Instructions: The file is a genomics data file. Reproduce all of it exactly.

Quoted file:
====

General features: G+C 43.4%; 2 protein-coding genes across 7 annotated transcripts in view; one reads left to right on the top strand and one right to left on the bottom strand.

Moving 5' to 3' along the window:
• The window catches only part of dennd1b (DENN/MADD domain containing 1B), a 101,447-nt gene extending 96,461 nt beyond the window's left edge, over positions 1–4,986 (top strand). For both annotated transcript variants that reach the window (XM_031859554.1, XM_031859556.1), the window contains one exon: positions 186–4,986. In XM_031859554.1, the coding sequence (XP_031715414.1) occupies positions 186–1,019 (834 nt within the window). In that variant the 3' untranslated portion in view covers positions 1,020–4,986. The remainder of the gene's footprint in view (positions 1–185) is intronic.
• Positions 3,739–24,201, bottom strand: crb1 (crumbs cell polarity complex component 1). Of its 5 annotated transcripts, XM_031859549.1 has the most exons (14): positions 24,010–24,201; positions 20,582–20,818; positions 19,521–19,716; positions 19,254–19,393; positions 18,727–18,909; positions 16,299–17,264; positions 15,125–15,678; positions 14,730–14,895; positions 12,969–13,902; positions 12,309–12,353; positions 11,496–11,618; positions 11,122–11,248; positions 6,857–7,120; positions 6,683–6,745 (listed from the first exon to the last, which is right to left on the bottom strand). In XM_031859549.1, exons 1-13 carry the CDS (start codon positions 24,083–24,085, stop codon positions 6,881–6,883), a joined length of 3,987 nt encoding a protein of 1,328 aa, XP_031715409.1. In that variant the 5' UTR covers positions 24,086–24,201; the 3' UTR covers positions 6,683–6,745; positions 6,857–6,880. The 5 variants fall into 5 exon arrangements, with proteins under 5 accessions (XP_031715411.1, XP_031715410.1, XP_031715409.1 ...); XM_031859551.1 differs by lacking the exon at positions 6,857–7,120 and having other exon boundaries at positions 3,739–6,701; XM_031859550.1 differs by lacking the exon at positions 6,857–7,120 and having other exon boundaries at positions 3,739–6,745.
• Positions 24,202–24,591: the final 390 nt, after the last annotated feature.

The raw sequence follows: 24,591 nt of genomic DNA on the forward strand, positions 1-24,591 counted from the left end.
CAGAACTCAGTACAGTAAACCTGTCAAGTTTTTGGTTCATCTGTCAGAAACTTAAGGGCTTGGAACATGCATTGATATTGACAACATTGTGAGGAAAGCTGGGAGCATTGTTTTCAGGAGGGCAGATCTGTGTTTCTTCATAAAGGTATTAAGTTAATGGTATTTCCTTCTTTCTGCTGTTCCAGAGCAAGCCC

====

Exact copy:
General features: G+C 43.4%; 2 protein-coding genes across 7 annotated transcripts in view; one reads left to right on the top strand and one right to left on the bottom strand.

Moving 5' to 3' along the window:
• The window catches only part of dennd1b (DENN/MADD domain containing 1B), a 101,447-nt gene extending 96,461 nt beyond the window's left edge, over positions 1–4,986 (top strand). For both annotated transcript variants that reach the window (XM_031859554.1, XM_031859556.1), the window contains one exon: positions 186–4,986. In XM_031859554.1, the coding sequence (XP_031715414.1) occupies positions 186–1,019 (834 nt within the window). In that variant the 3' untranslated portion in view covers positions 1,020–4,986. The remainder of the gene's footprint in view (positions 1–185) is intronic.
• Positions 3,739–24,201, bottom strand: crb1 (crumbs cell polarity complex component 1). Of its 5 annotated transcripts, XM_031859549.1 has the most exons (14): positions 24,010–24,201; positions 20,582–20,818; positions 19,521–19,716; positions 19,254–19,393; positions 18,727–18,909; positions 16,299–17,264; positions 15,125–15,678; positions 14,730–14,895; positions 12,969–13,902; positions 12,309–12,353; positions 11,496–11,618; positions 11,122–11,248; positions 6,857–7,120; positions 6,683–6,745 (listed from the first exon to the last, which is right to left on the bottom strand). In XM_031859549.1, exons 1-13 carry the CDS (start codon positions 24,083–24,085, stop codon positions 6,881–6,883), a joined length of 3,987 nt encoding a protein of 1,328 aa, XP_031715409.1. In that variant the 5' UTR covers positions 24,086–24,201; the 3' UTR covers positions 6,683–6,745; positions 6,857–6,880. The 5 variants fall into 5 exon arrangements, with proteins under 5 accessions (XP_031715411.1, XP_031715410.1, XP_031715409.1 ...); XM_031859551.1 differs by lacking the exon at positions 6,857–7,120 and having other exon boundaries at positions 3,739–6,701; XM_031859550.1 differs by lacking the exon at positions 6,857–7,120 and having other exon boundaries at positions 3,739–6,745.
• Positions 24,202–24,591: the final 390 nt, after the last annotated feature.

The raw sequence follows: 24,591 nt of genomic DNA on the forward strand, positions 1-24,591 counted from the left end.
CAGAACTCAGTACAGTAAACCTGTCAAGTTTTTGGTTCATCTGTCAGAAACTTAAGGGCTTGGAACATGCATTGATATTGACAACATTGTGAGGAAAGCTGGGAGCATTGTTTTCAGGAGGGCAGATCTGTGTTTCTTCATAAAGGTATTAAGTTAATGGTATTTCCTTCTTTCTGCTGTTCCAGAGCAAGCCC